David Ortiz, no question, was one of the greatest sluggers of his generation.
Through his 20-year career, the Boston Red Sox designated hitter clocked 541 home runs, won seven Silver Slugger Awards and helped the Sox win their first World Series in 86 years in 2004.
Inducted along with Tony Oliva, Jim Kaat, as well as the late Bud Fowler, Gil Hodges, Minnie Miñoso and Buck O'Neil, the 10-time All-Star was in classic form – a mix of humor and gratitude that made him a fan favorite over the years.
The Dominican Republic native alternated between English and Spanish during his induction speech and thanked his faith and family for his foundation.
"I've been thinking about how I got to this stage, Cooperstown, today. I've been thinking about my life, my career, and most of all, the people that believed in me," he said. "I've also been thinking about the lesson I've been taking from their support about the power that we all have to make a possible difference in this world.”
Ortiz then thanked the United States for welcoming him with open arms when he was younger, allowing him to play in the major leagues.
"And to all my American friends, consider this an open invitation to visit my island, the Dominican Republic. It's a special place," Ortiz said. "We have a lot of good and happy people, beautiful beaches where you can go when you guys are freezing here."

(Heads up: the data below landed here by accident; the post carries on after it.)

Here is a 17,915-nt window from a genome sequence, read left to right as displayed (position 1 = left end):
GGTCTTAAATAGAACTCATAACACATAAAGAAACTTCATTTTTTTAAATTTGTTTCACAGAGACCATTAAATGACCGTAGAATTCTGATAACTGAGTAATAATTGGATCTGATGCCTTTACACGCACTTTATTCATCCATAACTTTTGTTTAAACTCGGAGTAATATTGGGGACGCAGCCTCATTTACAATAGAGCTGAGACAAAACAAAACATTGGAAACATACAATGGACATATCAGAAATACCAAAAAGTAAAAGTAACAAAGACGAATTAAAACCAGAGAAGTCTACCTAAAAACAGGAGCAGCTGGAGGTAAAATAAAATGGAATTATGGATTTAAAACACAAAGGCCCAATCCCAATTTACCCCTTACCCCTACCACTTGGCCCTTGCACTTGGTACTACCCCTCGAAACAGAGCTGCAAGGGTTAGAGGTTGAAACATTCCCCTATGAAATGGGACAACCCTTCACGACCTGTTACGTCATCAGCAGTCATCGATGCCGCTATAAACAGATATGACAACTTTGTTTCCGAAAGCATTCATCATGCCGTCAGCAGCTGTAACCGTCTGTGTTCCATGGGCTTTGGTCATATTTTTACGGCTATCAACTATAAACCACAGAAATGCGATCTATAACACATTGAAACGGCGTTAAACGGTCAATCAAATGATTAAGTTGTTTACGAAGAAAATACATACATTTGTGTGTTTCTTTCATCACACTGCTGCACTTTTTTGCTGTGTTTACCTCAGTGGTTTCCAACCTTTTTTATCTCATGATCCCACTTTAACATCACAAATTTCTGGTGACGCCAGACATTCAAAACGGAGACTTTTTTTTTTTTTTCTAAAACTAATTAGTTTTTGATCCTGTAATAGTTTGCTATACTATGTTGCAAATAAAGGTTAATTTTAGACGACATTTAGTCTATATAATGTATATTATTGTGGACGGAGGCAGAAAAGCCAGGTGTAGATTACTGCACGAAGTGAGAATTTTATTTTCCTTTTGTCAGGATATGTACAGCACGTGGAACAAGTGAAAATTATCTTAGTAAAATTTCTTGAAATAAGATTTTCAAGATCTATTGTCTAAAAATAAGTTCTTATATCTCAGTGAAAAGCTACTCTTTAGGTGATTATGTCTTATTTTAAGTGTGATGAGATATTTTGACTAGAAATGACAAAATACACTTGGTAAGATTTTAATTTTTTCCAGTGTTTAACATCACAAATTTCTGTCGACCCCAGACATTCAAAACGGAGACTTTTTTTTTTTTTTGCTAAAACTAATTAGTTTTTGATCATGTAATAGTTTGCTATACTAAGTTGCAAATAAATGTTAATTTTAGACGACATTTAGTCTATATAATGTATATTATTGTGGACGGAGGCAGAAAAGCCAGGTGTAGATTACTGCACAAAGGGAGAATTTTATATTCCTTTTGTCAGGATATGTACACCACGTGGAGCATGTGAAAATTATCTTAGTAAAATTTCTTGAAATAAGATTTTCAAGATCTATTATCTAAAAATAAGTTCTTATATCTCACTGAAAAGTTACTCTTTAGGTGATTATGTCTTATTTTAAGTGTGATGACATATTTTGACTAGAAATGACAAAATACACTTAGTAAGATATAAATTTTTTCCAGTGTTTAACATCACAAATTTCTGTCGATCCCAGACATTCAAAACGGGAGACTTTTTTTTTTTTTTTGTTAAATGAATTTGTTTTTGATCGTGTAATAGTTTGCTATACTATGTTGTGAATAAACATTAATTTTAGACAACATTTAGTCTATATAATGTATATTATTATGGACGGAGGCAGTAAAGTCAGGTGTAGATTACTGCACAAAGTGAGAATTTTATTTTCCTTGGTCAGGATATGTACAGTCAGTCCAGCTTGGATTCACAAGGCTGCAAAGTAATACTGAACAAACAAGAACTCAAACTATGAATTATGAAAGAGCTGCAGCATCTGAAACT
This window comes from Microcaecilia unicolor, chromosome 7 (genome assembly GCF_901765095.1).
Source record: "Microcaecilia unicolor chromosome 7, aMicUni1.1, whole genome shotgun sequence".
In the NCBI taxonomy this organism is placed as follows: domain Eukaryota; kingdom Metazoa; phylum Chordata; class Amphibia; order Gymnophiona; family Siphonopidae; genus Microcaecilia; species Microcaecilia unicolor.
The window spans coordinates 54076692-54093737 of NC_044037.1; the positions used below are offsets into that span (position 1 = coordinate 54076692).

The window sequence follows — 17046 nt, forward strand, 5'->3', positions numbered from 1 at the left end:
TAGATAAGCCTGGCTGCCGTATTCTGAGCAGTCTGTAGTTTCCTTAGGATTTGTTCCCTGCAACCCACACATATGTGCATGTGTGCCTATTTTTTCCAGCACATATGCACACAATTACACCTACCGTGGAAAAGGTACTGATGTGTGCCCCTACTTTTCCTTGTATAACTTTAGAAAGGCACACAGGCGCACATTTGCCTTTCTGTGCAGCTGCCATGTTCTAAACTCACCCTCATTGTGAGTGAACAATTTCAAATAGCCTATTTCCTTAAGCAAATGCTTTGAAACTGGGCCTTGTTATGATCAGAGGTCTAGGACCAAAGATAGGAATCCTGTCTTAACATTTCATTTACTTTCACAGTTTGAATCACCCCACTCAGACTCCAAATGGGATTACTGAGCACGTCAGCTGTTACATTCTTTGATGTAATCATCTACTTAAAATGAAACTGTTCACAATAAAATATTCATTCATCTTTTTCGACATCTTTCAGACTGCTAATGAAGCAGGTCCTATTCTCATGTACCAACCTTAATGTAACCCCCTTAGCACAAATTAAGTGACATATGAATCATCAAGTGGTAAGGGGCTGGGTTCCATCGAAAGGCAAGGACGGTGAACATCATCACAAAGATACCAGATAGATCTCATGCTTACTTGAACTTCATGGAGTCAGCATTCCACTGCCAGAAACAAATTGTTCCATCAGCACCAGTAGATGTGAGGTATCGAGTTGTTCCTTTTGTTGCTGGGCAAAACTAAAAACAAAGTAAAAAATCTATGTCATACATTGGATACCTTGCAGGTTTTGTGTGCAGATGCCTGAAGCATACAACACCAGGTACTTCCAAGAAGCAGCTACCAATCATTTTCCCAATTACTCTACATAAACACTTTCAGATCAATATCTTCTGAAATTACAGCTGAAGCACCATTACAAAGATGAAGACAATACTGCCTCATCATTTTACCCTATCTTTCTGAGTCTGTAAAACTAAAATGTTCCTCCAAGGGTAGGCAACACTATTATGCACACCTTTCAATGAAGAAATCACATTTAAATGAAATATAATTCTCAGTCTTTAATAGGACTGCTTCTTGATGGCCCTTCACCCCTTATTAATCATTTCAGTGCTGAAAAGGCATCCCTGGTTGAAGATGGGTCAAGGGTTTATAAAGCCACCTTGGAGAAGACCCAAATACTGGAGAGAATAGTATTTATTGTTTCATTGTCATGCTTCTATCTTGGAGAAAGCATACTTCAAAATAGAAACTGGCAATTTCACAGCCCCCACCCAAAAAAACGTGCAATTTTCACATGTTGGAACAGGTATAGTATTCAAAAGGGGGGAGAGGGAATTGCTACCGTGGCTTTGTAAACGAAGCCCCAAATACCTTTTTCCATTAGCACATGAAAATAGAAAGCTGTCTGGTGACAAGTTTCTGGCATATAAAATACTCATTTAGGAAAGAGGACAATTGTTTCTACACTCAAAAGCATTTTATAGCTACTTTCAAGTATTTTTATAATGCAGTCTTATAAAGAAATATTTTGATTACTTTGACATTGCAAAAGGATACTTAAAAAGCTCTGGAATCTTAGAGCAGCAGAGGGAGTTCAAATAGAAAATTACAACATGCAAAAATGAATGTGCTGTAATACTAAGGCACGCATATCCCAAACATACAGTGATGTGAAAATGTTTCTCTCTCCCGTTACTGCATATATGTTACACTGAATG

When it comes to baseball, more specifically, Ortiz credited a number of coaches, including Dave Jauss, a winter league coach in the DR who would later be reunited with Ortiz in Boston as an advance scout from 2003-05.
"He always used to tell us, 'You have to go hard, can't take things for granted,'" he noted. "He was hard on me, but I know he was coming from a good place. On the last day of the season, he told me, 'The reason why I was so hard on you is because of all the players here, I think you are the one that can have an amazing career in the big leagues. Go and get it, big boy.'"
Spending 14 years in Boston (his longest stint with any team), Ortiz thanked the owners and front-office who brought him to the city.
"That organization made me the man that I am today,” he said. “They educate me about the game, but they also educate me about my life. Community service, connecting with people, the Jimmy Fund, the Children's Fund. That's why I started the David Ortiz Children's Fund that help provide life-saving heart surgery.”
Finally, Big Papi recalled his final at-bat at Fenway Park, saying he felt that all of New England was there to witness it.
"It's been almost 20 years since my first day in Boston. We have some incredible memories," he said. "When I think about Boston, I definitely think about 2004, 2007 and of course 2013, after the city was shaken by the Marathon bombing, I have never seen a community bounce back and reunite like Boston."
Ortiz concluded: "I always try to live my life in a way that supports others. That make a positive influence in the world. And if my story can remind [you] of anything, let it remind you that when you believe in someone, you can change their world. You can change their future. Just like so many people who believed in me. To everyone that believed in me, from my family to coaches to teammates to fans, know I could not have done this without you. My Hall of Fame plaque represents each one of you, and I'm going to thank you guys for the rest of my life."